Darkness is Essential
I love the above quote by Desmond Tutu. It’s so true, especially now when darkness seems to reign: the terrible human rights violations, the ways in which disagreements over politics have reached a new low, and the resurfacing of old prejudices.
Darkness is Essential
Even as I love the quote, I also find myself wanting to amend it; you see, darkness isn’t bad. It isn’t wrong or evil or deserving of those moral judgments we make about it. In fact, we need darkness in order to appreciate light. Darkness is essential for all kinds of things: in nature, seeds need the undisturbed warmth and darkness in order to grow. Apparently human beings (and other mammals) do too! The womb is a wonderfully warm, dark place for nourishment and growth, and we spend nine months in that safe place before entering the light!
In Jewish mythology, Lailah (meaning Night) is the Angel of Conception. She midwifes life by bringing the soul and the seed together and then plants the seed in the womb. While gestating, Lailah places a lighted candle at the head of the unborn baby, so he or she can see the entire universe and she teaches the baby the history of his or her soul. But when the baby is born, Lailah blows out the light, and gently placing her finger on the baby’s upper lip, she says,”Shh,” as she makes a tiny indentation. This causes the baby to forget everything learned in the womb. But the knowledge remains deep within us, waiting to be remembered. Lailah is said to watch over the child throughout life and leads her on to afterlife upon death.
I find this myth helpful for understanding the spiritual path. Many spiritual traditions have a version of this myth because it represents a deep truth about spiritual work: the work of remembering, coming back to ourselves, coming back to the sense of Oneness with the Divine that is the very ground of our being.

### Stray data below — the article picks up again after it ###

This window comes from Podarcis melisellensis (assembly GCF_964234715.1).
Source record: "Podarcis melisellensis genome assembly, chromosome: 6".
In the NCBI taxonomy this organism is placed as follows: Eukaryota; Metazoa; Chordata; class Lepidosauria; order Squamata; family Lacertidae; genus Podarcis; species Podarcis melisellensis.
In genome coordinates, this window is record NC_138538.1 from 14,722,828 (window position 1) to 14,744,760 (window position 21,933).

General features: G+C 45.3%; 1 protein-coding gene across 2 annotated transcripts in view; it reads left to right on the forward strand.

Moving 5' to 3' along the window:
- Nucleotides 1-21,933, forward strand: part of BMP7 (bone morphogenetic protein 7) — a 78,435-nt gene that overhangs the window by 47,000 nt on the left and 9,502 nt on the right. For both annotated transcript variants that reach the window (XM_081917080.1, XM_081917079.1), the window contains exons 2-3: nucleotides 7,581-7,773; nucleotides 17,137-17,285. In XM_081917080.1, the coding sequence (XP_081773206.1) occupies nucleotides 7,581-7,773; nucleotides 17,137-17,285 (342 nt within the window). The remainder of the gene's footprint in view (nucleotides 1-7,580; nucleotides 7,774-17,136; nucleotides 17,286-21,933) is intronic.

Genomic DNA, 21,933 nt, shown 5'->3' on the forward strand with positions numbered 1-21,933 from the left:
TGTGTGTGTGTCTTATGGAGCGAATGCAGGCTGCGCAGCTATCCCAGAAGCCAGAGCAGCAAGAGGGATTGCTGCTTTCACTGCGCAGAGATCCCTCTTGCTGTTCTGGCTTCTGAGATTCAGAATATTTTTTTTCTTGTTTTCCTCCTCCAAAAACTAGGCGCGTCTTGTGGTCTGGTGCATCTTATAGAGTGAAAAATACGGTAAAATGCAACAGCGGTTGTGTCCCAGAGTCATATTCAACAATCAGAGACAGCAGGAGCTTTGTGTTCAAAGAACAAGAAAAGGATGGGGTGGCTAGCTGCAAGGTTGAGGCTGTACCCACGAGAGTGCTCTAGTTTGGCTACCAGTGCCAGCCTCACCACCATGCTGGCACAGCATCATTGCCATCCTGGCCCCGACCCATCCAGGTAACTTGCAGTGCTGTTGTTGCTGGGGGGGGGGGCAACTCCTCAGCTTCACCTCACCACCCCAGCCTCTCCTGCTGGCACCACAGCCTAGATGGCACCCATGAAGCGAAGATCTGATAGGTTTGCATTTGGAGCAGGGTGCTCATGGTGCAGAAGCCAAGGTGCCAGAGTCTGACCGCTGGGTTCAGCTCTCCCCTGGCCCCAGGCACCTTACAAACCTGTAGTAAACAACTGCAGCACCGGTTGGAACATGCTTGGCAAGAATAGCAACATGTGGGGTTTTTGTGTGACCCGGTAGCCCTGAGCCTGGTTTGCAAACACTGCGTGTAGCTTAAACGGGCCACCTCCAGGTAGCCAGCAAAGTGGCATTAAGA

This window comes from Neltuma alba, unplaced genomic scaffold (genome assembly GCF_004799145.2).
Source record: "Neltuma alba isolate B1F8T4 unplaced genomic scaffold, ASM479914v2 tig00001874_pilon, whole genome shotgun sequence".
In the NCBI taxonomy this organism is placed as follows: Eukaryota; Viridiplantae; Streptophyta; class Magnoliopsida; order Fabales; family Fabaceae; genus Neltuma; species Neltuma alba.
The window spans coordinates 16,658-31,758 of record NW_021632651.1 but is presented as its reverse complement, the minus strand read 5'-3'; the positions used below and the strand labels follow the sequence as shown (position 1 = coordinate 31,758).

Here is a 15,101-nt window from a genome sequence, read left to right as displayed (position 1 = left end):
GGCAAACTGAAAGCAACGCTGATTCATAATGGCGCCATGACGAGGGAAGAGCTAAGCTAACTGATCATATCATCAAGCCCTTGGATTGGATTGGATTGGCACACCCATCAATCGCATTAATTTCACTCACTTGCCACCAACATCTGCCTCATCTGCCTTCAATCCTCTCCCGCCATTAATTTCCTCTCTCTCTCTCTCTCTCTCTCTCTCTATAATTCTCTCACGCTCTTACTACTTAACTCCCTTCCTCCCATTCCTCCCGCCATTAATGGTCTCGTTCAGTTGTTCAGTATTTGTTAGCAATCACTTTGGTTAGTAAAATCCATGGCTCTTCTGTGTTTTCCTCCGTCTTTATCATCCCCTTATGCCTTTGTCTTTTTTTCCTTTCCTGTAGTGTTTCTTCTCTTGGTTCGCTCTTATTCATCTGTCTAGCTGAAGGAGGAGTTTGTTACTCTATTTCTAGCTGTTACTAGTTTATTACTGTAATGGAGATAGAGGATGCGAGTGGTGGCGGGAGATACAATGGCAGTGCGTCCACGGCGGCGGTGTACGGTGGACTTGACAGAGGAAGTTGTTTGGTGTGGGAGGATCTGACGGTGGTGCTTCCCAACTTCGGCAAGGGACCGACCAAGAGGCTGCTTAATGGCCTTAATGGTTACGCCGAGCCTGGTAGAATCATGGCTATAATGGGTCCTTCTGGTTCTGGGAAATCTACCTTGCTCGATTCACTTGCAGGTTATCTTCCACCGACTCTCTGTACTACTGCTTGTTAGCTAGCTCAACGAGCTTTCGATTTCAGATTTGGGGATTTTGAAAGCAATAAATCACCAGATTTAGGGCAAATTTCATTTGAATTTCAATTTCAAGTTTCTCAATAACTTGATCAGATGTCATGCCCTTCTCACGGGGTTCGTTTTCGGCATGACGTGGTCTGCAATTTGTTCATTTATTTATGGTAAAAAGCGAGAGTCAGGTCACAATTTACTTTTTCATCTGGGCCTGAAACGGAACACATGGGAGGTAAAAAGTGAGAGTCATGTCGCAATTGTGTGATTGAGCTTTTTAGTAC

This myth is also appropriate for understanding our path at this time of year in the northern hemisphere, where the days are gray, the yin/yin time in the northern hemisphere where we also experience more natural darkness than light. I’ve talked about this before. Externally, we’re being pushed outward constantly. Holiday parties, seasonal concerts, shopping and gift-buying, family time, etc., all push us outward when our very being is calling us inward to make time for the gestating that’s happening and needs to happen.
We must go into the darkness to remember, regenerate, and renew. When we truly allow ourselves to do that, to take the time to remember who we are and where we’ve been, to allow time for inner nourishment, we can re-enter the world revived, refreshed, and renewed. We need the dark to be able to shine our lights!
Our Shadow Selves
More than that, working with the darkness also means working with the parts of ourselves we would rather not see, rather not feel, or rather push under the carpet (and keep in the dark). In other words, our shadow selves. It is crucial for us, our planet, and the shift in consciousness of which we’re a part, that we get and keep in touch with our own darkness (preferably without moral judgment), embrace our shadows, own them, and work with them. Then we can act from a space of light, that place that emerges from embracing the darkness.
Here is where Desmond Tutu’s quote comes back into play. Darkness and light are two sides of the same coin; we cannot have one without the other. When the world seems darkest, reflected in the unconscionable ways we treat one another, the rise of hate-filled acts, the lack of civility and people acting out of huge amounts of anger; when our own shadows are revealed by our words and behavior or in despair over the darkness we see—then it’s critical to rest in the wisdom that darkness is but one side of the coin. As the sun sets, so must it also rise; as the light fades each year, it returns again.
Let’s celebrate this season of darkness even as we light our candles (Advent, Hanukkah, and Kwanzaa) and celebrate the return of the light (Solstice). For when we re-member, we also become agents of remembering and hope.
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